Earlier this month, the Government endorsed the Law Commission’s report on Electronic Execution of Documents.

Robert Buckland, Lord Chancellor and Secretary of State for Justice, agreed with the report’s conclusion that formal primary legislation is not necessary to reinforce the legal validity of electronic signatures. Buckland noted, “the existing framework makes clear that businesses and individuals can feel confident in using e-signatures in commercial transactions“. This also applies to the execution of deeds.


The Law Commission’s report was published in September 2019. Its purpose was to “address any uncertainty as to the formalities around the electronic execution of documents“. The Courts consider that the use of electronic signatures is generally acceptable, including where there is a statutory requirement for a signature. A judge will consider the particular facts of the case, applying an objective test as to whether the conduct of the signatory indicates an authenticating intention. Any further requirements, for example a witness, must also be satisfied.

The current law addressing electronic signatures is the EU regulation, eIDAS which came into force in 2016. Member states are required to recognise electronic signatures that meet the standards of eIDAS. The regulation makes a distinction between two standards of electronic signature, ‘Advanced’ and ‘Qualified’.

An advanced electronic signature is one which is: a) uniquely linked to the signatory, b) capable of identifying the signatory, c) created using electronic signature creation data that the signatory can, with a high level of confidence, use under their sole control and d) linked to the data signed therewith in such a way that any subsequent change in the data is detectable. Whereas, qualified signatures require enhanced identity proof and are not widely used in the UK. The Regulation makes clear that no electronic signature should be denied legal effect or admissibility as evidence solely on the grounds that it is in an electronic form or that it does not meet the requirements for qualified electronic signatures.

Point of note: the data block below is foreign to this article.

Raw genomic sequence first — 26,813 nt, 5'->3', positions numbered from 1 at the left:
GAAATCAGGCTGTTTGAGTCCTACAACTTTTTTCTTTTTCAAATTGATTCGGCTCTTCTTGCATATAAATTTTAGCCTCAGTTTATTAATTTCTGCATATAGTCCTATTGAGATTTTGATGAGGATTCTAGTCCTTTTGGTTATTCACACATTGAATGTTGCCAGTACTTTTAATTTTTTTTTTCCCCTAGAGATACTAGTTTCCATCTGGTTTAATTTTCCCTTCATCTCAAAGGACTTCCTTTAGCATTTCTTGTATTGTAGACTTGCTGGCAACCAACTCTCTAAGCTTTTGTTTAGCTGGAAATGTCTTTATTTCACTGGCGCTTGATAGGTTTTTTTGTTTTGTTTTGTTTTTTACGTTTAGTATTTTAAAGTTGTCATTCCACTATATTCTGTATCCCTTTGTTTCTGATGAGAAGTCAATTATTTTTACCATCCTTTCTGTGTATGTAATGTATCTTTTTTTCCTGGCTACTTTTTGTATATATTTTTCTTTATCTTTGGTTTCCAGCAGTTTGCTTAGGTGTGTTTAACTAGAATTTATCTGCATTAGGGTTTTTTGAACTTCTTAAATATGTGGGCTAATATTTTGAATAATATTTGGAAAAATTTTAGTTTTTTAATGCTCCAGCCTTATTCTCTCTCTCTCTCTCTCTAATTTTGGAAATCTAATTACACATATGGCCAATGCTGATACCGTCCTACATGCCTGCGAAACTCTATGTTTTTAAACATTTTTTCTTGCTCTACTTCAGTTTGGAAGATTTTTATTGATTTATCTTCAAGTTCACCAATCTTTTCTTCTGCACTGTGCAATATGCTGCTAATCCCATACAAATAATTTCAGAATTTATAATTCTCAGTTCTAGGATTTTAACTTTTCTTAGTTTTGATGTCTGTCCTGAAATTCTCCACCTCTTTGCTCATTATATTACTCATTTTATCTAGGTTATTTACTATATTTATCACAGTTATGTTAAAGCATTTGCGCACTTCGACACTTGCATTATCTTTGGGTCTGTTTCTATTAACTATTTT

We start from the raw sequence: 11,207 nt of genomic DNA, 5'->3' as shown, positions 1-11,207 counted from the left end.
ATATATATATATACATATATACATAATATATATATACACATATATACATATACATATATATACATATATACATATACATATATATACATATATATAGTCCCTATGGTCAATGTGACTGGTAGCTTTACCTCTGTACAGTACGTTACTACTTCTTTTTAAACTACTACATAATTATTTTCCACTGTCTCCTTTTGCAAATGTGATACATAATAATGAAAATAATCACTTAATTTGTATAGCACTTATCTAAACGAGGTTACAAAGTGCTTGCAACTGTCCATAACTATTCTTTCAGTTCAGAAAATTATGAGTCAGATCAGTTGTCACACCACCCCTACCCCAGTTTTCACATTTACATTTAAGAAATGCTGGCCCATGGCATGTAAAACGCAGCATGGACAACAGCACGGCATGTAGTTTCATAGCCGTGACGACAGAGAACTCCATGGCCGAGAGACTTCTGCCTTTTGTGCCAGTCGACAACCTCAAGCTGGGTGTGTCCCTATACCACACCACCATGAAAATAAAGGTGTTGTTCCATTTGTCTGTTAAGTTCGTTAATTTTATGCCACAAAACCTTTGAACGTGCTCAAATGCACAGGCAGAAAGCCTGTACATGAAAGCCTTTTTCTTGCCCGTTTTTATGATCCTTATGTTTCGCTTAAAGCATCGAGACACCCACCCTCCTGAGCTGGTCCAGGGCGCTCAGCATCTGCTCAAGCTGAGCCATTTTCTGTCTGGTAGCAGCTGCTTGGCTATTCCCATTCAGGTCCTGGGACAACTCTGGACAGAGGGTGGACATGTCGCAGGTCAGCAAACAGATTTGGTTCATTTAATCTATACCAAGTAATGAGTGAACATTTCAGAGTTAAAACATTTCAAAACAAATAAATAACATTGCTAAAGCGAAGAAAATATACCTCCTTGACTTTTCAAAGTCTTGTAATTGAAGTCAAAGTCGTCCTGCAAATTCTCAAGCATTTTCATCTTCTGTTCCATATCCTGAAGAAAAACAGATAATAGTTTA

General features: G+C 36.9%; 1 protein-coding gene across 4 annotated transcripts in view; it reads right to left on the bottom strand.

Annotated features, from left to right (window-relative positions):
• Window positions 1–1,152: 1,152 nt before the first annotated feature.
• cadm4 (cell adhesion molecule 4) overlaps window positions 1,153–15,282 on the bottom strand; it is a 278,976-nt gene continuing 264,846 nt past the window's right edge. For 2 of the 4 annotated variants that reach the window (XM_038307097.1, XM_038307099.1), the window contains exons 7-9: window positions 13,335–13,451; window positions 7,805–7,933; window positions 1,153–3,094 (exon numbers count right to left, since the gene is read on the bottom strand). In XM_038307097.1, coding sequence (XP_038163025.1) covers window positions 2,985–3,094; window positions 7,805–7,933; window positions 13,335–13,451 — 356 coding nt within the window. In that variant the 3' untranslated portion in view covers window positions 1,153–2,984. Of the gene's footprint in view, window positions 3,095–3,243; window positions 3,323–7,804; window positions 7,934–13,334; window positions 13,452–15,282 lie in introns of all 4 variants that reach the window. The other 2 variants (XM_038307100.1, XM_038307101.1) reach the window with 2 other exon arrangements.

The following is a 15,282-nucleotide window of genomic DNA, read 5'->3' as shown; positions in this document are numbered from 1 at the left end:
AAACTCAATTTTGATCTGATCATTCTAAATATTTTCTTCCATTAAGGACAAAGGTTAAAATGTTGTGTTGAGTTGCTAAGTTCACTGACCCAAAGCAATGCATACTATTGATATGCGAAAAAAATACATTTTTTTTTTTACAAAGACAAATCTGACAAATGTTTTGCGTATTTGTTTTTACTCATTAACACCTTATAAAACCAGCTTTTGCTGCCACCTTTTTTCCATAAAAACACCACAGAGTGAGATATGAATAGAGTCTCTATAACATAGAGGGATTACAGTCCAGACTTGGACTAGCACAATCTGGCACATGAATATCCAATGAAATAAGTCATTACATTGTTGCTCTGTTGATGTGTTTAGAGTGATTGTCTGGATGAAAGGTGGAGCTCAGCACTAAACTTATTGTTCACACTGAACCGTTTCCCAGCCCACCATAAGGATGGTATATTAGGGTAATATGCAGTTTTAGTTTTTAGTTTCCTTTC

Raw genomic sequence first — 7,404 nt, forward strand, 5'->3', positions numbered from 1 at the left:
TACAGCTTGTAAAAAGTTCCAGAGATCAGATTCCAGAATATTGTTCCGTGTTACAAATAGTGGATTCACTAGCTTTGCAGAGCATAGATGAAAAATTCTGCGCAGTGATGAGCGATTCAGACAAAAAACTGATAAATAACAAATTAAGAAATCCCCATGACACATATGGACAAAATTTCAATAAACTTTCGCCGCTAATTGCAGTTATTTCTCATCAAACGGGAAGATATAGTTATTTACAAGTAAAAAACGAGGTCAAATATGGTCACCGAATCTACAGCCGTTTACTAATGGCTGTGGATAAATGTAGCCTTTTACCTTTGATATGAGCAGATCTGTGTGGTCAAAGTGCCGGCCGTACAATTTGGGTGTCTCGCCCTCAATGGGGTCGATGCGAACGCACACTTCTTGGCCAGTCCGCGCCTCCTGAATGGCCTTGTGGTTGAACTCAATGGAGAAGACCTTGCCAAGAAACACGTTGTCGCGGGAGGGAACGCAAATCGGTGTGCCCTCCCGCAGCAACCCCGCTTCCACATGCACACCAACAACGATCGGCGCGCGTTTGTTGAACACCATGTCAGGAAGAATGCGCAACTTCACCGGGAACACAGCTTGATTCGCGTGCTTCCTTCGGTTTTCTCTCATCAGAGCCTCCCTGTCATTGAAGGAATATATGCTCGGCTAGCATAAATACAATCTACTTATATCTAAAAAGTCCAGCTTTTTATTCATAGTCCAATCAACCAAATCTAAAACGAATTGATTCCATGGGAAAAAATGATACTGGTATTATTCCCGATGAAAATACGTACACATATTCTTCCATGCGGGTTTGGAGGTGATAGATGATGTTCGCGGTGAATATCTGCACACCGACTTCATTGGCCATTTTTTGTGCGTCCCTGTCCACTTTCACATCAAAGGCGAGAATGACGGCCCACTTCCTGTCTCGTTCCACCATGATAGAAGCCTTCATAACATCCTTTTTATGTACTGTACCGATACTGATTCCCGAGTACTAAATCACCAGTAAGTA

The following are examples of valid electronic signatures: a name typed on the bottom of an email, clicking an “I accept” tick box on a website and typed signature at the bottom of an email chain. However, a party’s name in an email address automatically inserted by an internet provider did not constitute a signature on an email because there was no evidence that the party intended to authenticate the document.


There are clear benefits to the validity of electronic signatures. Firstly, it makes the process of signing documents online very fast, which offers mobility and immediacy. Secondly, the possibility of errors are minimised. Thirdly, electronic signatures provide a simpler process for consumers to enter into a contract, while also having a positive effect on the productivity of employees, as they are likely to save time on paperwork and filing documents. This also enhances an eco-friendly image. Finally, the use of electronic signatures could give a company a competitive edge.

There is already scope for further considerations such as the question of video witnessing of electronic signatures in relation to the execution of deeds. Buckland accepted the concerns raised in the report that, notwithstanding the position in law, there are issues on the security and technology of electronic signatures that require further consideration from suitably experienced experts. He agreed with the Law Commission’s recommendation that an Industry Working Group should be established, which the Government should convene. Buckland noted that while technological advances present opportunities they also entail challenges. These include ensuring that reform does not have any adverse impact, particularly on vulnerable people.